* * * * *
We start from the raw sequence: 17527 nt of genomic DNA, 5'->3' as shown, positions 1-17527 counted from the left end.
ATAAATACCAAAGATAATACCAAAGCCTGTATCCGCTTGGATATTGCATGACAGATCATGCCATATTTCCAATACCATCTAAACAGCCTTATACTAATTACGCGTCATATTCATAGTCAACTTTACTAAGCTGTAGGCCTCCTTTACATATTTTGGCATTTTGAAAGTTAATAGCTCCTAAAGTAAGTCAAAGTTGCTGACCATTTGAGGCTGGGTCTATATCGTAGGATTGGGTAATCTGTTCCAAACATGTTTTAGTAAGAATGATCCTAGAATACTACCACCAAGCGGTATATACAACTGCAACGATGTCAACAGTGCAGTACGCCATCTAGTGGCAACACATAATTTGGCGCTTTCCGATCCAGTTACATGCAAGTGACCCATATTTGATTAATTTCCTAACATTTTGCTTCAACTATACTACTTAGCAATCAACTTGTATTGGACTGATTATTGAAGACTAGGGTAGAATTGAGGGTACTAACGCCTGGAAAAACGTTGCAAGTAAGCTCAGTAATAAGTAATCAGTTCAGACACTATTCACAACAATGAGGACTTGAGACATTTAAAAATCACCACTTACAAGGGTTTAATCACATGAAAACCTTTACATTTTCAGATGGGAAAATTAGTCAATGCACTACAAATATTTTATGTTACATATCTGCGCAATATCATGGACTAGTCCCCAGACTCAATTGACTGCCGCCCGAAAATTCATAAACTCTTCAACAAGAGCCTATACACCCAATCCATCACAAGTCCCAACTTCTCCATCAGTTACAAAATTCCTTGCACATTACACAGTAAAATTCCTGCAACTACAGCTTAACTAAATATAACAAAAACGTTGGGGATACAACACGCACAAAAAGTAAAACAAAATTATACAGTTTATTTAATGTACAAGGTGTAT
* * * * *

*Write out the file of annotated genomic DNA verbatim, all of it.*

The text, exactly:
We start from the raw sequence: 17527 nt of genomic DNA, 5'->3' as shown, positions 1-17527 counted from the left end.
ATAAATACCAAAGATAATACCAAAGCCTGTATCCGCTTGGATATTGCATGACAGATCATGCCATATTTCCAATACCATCTAAACAGCCTTATACTAATTACGCGTCATATTCATAGTCAACTTTACTAAGCTGTAGGCCTCCTTTACATATTTTGGCATTTTGAAAGTTAATAGCTCCTAAAGTAAGTCAAAGTTGCTGACCATTTGAGGCTGGGTCTATATCGTAGGATTGGGTAATCTGTTCCAAACATGTTTTAGTAAGAATGATCCTAGAATACTACCACCAAGCGGTATATACAACTGCAACGATGTCAACAGTGCAGTACGCCATCTAGTGGCAACACATAATTTGGCGCTTTCCGATCCAGTTACATGCAAGTGACCCATATTTGATTAATTTCCTAACATTTTGCTTCAACTATACTACTTAGCAATCAACTTGTATTGGACTGATTATTGAAGACTAGGGTAGAATTGAGGGTACTAACGCCTGGAAAAACGTTGCAAGTAAGCTCAGTAATAAGTAATCAGTTCAGACACTATTCACAACAATGAGGACTTGAGACATTTAAAAATCACCACTTACAAGGGTTTAATCACATGAAAACCTTTACATTTTCAGATGGGAAAATTAGTCAATGCACTACAAATATTTTATGTTACATATCTGCGCAATATCATGGACTAGTCCCCAGACTCAATTGACTGCCGCCCGAAAATTCATAAACTCTTCAACAAGAGCCTATACACCCAATCCATCACAAGTCCCAACTTCTCCATCAGTTACAAAATTCCTTGCACATTACACAGTAAAATTCCTGCAACTACAGCTTAACTAAATATAACAAAAACGTTGGGGATACAACACGCACAAAAAGTAAAACAAAATTATACAGTTTATTTAATGTACAAGGTGTAT